Darsie places Anna in the context of the Holy Roman Empire, German, and Low Countries history which explains why her marriage came about. She gives the background for the Von der Mark family and the various duchies that made up the patrimony of Cleves and tells how her brother Wilhelm inherited the Duchy of Guelders, thereby angering HRE Charles V and starting a series of wars. Thomas Cromwell’s fall from favor wasn’t based upon the failed marriage but had everything to do with his brokered alliance with the Low Countries and German princes and his failed foreign policy. He didn’t have the skill of his mentor Cardinal Wolsey, to his own detriment.
Darsie uses her training as a lawyer to make convincing and cogent arguments that Anna’s reputation was besmirched, all in the name of obtaining an annulment of her marriage. Once it was determined the alliance with Cleves was no longer necessary, a secret commission was constituted to dissolve the union. Anna had no formal representation on this commission and it was in this covert context that Anna was declared ugly and sexually unattractive, all without her knowing.
Anna was fortunate in that Henry and his advisors wanted to keep the anger and tension with Anna’s brother Wilhelm to a minimum. Consequently, they made a generous offer to Anna of an ample income and the possession of several properties in England. She had no intention of going back to Cleves and enjoyed her life as a free woman, even if she was a little lonely. I can highly recommend this book. It should be the new definitive biography of Anna, Duchess of Cleves and required reading for lovers of Tudor history.
This is where Henry VIII may have found his arguments for annulling his marriage to Anna.
Book Review: “The Brothers York: An English Tragedy” by Thomas Penn
Thomas Penn’s “The Brothers York: An English Tragedy” is chock full of revelations. His book on King Henry VII “The Winter King”details Henry’s creative accounting and this book does the same with King Edward IV. Penn breaks down the inventive financing Edward IV engaged in to raise funds for the government and for himself. Much of the money garnered by these methods went straight to the king’s chamber rather than the Exchequer. The raising of bonds from nobles in exchange for good behavior was started during Edward’s reign and Henry VII just continued the practice.
Penn explains over and over again how Edward IV manipulated the inheritance laws to confiscate property from the nobility and in turn, give it to his brothers and most loyal followers. This practice obviously did not endear Edward IV to the nobility. These transactions caused resentment and anger toward the king, perhaps more so than his favoritism of the Woodville family. And Penn, rightfully so, emphasizes that any gains made by the Woodville family only occurred at Edward’s pleasure.
The manipulation of the inheritance laws greatly concerned King Edward’s brother George, Duke of Clarence. Before Edward married Elizabeth Woodville and had children, George was the king’s heir. This went to his head, giving him a sense of entitlement. George was aggrieved and angry with Edward for giving and taking away property and for the loss of his position as heir to the throne. Foolishly, George rebelled against Edward, and we all know how this ended.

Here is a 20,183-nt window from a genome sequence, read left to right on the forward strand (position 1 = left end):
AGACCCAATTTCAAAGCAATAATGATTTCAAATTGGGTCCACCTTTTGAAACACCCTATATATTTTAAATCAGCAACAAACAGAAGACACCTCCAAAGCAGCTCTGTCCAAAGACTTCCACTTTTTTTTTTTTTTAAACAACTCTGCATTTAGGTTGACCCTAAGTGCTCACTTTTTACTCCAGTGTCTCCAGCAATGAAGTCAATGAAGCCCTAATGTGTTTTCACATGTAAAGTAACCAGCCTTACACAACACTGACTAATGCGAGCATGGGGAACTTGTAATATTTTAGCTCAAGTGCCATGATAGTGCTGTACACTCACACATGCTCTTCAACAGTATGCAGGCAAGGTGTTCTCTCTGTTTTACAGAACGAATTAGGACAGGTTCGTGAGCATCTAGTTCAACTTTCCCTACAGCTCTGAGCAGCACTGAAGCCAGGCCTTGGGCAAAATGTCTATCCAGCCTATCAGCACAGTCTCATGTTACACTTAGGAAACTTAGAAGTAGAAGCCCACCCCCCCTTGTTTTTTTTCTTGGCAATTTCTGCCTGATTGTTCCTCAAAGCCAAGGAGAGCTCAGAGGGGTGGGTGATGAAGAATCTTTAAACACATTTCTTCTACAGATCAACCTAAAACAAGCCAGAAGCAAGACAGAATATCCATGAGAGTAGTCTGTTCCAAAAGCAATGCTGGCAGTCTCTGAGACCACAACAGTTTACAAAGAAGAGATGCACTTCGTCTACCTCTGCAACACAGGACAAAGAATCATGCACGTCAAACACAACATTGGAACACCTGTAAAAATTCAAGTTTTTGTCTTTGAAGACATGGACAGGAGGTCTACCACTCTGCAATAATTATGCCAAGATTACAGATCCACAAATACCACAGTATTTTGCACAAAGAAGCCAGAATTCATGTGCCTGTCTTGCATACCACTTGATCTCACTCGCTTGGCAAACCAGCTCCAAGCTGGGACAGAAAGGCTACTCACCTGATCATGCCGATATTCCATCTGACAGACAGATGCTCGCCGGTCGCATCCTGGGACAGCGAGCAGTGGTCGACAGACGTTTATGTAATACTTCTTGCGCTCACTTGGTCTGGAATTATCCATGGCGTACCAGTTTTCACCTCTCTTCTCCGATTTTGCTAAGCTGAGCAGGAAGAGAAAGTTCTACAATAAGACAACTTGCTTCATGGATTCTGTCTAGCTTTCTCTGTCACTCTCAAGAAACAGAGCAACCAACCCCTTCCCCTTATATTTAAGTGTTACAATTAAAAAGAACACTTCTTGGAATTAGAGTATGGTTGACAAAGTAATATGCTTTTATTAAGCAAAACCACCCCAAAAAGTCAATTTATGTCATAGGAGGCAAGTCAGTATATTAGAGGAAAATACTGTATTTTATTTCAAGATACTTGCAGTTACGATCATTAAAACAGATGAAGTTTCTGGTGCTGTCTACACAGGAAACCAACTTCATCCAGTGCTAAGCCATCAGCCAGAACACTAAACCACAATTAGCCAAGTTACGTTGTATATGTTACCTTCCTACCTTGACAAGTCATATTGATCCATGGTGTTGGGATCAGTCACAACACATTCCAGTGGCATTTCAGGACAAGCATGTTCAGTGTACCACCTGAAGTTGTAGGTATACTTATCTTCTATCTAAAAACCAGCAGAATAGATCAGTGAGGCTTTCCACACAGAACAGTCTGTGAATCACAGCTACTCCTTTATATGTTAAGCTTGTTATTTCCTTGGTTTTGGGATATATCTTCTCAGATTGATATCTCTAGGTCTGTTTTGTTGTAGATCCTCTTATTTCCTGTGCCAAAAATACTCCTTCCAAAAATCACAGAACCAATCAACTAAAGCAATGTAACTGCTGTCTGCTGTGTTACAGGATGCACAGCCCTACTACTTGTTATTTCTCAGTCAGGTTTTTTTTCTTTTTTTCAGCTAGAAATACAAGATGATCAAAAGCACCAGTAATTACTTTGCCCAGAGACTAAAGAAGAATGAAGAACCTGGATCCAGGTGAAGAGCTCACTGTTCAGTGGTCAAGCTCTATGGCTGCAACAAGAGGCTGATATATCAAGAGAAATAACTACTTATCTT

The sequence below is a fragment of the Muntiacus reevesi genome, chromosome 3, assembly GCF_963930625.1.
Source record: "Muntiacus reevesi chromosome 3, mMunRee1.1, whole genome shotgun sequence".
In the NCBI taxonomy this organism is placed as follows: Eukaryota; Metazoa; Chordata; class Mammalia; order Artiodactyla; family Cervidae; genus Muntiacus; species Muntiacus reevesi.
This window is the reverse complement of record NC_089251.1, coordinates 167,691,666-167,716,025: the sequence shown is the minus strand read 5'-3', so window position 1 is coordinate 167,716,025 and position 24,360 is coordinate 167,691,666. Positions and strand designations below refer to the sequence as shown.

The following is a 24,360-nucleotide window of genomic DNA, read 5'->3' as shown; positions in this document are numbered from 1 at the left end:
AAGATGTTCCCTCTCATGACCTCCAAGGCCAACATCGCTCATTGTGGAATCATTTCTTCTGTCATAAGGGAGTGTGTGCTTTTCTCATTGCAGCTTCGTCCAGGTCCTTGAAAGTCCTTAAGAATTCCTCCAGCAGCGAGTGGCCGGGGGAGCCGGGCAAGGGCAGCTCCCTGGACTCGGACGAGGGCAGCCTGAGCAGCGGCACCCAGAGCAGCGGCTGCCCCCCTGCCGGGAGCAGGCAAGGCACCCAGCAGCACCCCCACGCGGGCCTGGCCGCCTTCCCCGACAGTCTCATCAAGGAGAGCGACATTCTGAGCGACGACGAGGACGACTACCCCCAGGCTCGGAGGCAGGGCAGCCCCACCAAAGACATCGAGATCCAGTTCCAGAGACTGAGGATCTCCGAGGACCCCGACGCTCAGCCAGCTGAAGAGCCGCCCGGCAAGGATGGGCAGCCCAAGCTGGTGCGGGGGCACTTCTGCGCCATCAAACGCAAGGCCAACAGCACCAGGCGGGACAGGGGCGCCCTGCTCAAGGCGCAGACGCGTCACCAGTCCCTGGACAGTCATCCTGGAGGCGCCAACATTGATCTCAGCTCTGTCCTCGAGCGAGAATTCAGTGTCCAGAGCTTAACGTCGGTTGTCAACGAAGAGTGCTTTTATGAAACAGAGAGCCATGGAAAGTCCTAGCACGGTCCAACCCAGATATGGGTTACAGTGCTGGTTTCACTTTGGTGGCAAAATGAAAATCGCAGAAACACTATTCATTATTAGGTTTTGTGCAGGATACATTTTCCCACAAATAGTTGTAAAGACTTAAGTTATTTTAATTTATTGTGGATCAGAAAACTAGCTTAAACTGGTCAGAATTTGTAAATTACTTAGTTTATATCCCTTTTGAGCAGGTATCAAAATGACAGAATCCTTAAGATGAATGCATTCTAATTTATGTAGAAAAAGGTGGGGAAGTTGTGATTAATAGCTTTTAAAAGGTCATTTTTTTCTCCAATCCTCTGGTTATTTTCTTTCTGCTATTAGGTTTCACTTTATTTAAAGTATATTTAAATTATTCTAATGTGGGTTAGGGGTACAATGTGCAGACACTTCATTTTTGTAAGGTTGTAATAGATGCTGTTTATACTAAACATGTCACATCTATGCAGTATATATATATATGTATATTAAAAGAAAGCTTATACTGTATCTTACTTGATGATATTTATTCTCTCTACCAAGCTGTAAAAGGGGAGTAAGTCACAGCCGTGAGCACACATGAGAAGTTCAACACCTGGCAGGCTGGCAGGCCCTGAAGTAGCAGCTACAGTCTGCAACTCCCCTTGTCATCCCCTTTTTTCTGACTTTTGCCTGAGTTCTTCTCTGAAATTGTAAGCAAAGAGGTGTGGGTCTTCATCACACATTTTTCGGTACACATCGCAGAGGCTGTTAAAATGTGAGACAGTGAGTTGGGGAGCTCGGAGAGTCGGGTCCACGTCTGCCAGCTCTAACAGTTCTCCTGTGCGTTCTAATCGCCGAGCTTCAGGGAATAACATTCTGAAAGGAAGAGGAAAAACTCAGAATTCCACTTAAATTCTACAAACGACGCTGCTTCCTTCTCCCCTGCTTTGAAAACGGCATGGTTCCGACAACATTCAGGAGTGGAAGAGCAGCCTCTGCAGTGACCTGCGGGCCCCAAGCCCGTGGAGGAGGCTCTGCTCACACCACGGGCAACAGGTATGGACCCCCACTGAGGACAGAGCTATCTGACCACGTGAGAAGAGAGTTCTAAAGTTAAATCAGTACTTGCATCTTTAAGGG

But to me, there is one startling revelation. Penn really only hints at this and never comes right out and says it point blank. Richard III was an alcoholic. He mentions Richard was seriously drinking large quantities of wine after he became king. This was so intriguing to me. In his footnotes, he cites an article in an academic journal titled: “Multi-isotope analysis demonstrates significant lifestyle changes in King Richard III” written by four researchers from the British Geological Survey and from the University of Leicester.
They examined the bones of Richard III and concluded he was eating a diet of rich food and significantly increased his wine consumption during his years as king. The scientific evidence suggests Richard was under great stress and drinking heavily. In his case, it was easy to become king but not so easy to execute royal duties and remain king. This goes a long way in explaining some of Richard’s behavior and decisions.
All the little intricacies and relationships between the three brothers and the courtiers and nobles of the court are examined intensely by Penn with extraordinary perception and discernment. To me, studying the Wars of the Roses always made me uncomfortable because none of it made complete sense. Penn’s insight into the character and machinations of Edward IV, George, Duke of Clarence and Richard III has really gone a long way toward explaining this decades long conflict. It all becomes crystal clear and is pretty fascinating. This is one of the best books I’ve read in the last ten years. I highly recommend it.
Book Review: “Charles II: King of England, Scotland and Ireland” by Ronald Hutton
This biography of the Stuart Restoration King Charles II was recommended by the author of another book I was reading for research. He said it was the best biography on this king that he had found. That was enough of an endorsement for me.
Mr. Hutton was a reader in History at the University of Bristol at the time of publication (1989). This was ten years after Lady Antonia Fraser’s magnificent biography of Charles II was published. Hutton’s book is completely different from Fraser’s although he gives her great praise for her work. The difference is, Hutton relies entirely on primary sources to tell the story consisting mostly of letters.
This volume is an in-depth examination of the politics of the reign of Charles II, including Scotland and Wales. While he covers the life of the king, it explains more about the men who surrounded him and helped him rule his three kingdoms. If you are looking for personal details, Fraser’s book would be more relevant. Hutton is looking for who surrounded the king, who gave him advice, and how did Charles make decisions. The lives of the councilors can sometimes be as fascinating as that of the king.
This is not an easy read. At times it was a little dry and some of the politics could be confusing. It helps to have a working knowledge and background on the era. But I found Hutton’s insight into the personalities of the king, queen, Charles’ mistresses and the men who surrounded him to be very absorbing.